Lachs [Rabbinic Commentary on the New Testament, 312ff] notes that there are many parallels in world literature to this tale that contrasts the fates of a rich man and a poor person in the next life. He cites two Jewish parallels as of special interest:
Two godly men lived in Ashkelon. They ate together, drank together, and studied the Law together. One of them died and kindness was not shown to him [i.e., nobody attended his funeral]. The son of Ma'yan, a tax collector, died and the whole city stopped work to show him kindness. The [surviving] pious man began to complain; he said, "Alas that no [evil] comes upon the haters of Israel [i.e., the wicked in Israel]." In a dream he saw a vision, and one said to him, "Do not despise the children of your Lord. The one had committed one sin and departed this life in it, and the other had performed one good deed and departed in it. What sin had the one committed? Far be it that he had ever committed a sin. But once he put on the tephilim for the head before the tephilim for the hand. And what good deed had the other performed? Far be it that he had ever done a deed. But once he had arranged a meal for the bouleutai [municipal councillors] of the city and they did not come. And he said, "Let the poor eat that it not be wasted." Others say, He once went through the market-place, and he dropped a loaf, and a poor man picked it up, and he said nothing so as not to make him blush or shame. After some days the pious man saw in a dream his companion walking in the Garden under trees and by wells of water; and he saw the tax-collector, and his tongue sought to drink at the brink of a river; he tried to reach the water but he could not. [TJ Sanh. 6.9,23c]
Consider two wicked men who associated with one another in this world. One of them repented of his evil deeds before his death, while the other did not, with the result that the formers stands in the company of the righteous,while his fellow stands in the company of the wicked. And beholding him he says, "Woe is me ... is there then favor shown here? We both of us committed robberies, we both of us committed murders together, yet he stands in the company of the righteous and I in the company of the wicked!" And they reply to him and say, "You fool! You were despicable after your death and lay for three days, and did not they drag you to your grave with ropes? ... And your associate understood and repented of his evil ways, and you, you also had the opportunity of repenting and you did not take it." He thereupon says to them, "Permit me to go and repent!" And they answer him and say, "You fool! Do you know that this world is the Sabbath, and the world whence you have come is like the eve of the Sabbath? If a man does not prepare his meal on the eve of the Sabbath, what shall he eat on the Sabbath?" [TJ Hag. 2.2, 77d]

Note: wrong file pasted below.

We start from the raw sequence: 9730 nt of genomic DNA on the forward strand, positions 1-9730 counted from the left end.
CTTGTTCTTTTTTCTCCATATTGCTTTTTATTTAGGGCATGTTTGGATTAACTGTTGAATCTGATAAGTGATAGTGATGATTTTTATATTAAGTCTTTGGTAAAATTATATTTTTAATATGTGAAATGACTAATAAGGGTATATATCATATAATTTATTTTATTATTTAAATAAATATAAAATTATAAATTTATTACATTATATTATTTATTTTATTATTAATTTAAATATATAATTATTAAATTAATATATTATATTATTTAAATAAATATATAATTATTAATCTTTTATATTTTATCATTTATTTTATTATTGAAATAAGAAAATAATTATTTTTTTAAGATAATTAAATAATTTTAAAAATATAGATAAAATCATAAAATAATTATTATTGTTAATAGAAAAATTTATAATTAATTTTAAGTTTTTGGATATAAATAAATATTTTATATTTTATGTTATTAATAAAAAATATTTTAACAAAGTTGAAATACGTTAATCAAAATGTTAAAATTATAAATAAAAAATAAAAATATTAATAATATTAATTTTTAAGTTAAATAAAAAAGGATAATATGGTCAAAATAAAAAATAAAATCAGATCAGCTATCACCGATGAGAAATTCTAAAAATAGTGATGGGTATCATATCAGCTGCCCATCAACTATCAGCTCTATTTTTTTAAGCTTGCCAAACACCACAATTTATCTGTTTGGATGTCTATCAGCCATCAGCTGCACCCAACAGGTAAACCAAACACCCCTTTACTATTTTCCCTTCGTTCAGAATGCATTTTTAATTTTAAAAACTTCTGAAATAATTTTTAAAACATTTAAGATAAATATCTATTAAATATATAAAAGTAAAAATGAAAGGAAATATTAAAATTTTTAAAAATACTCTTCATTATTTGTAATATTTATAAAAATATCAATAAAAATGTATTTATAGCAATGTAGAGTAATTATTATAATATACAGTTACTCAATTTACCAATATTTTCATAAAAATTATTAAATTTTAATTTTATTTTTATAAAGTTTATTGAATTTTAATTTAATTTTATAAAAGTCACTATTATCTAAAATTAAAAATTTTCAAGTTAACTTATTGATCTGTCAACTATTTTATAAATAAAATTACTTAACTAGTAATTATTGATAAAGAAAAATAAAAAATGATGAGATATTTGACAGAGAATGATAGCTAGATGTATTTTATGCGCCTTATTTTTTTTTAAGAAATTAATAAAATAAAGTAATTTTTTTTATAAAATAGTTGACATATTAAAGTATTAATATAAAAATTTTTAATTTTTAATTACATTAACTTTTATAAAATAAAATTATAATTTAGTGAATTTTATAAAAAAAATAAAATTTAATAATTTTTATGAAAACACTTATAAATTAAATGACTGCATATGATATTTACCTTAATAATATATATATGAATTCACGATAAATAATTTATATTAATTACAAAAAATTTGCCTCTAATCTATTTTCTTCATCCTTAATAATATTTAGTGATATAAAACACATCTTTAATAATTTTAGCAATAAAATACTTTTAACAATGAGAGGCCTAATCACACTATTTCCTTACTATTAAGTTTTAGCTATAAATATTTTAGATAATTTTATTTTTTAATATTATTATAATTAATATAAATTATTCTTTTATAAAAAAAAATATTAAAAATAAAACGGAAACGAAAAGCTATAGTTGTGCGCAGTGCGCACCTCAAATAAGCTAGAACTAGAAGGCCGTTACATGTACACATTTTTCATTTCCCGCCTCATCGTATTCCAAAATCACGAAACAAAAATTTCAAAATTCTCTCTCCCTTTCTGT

Tarif Khalidi [The Muslim Jesus] provides the following traditions relevant to this cluster.
 They asked Jesus, "Show us an act by which we may enter paradise." Jesus said, "Do not speak at all." They said, "We cannot do this." Jesus replied, "Then speak only good." [late Ninth Century CE]
 In the time of Jesus, there was a man nick¬named Mal'un (Damned) because of his avarice. One day a man who was going on a military campaign came to him and said, Mal'un, if you give me some weapons to help me wage war, you will be saved from hell-fire." But Mal'un shunned him and gave him nothing. As the man turned away, Mal'un regretted his decision and called him back to give him his sword. When the man returned home he was met by Jesus, accompanied by a devout man who had worshiped God for seventy years. "Where did you get this sword from?" Jesus asked. The man replied, Mal'un gave it to me," and Jesus was pleased with his charity. The next time Jesus and the devout man passed by, Mal'un, who was sitting at his door step, said to himself, "I will go and look upon Jesus' face and the face of the devout man." When he did so, the devout man said, "I will flee from this Mal'un before he burns me with his fire."
Then God inspired Jesus to say, "Tell this sinful servant of mine, 'I have forgiven you because of your charity with the sword and your love for Jesus, and tell the devout man that you will be his companion in heaven." The devout man replied, "As God is my witness! I do not want heaven with him and I do not want a companion like him." God Almighty inspired Jesus to reply, "You are not content with my decree and you have denigrated my servant. Thus, I will see you damned in hell. I have exchanged your places, and have given your station in heaven to my servant and his station in hell to you." [Tenth Century CE]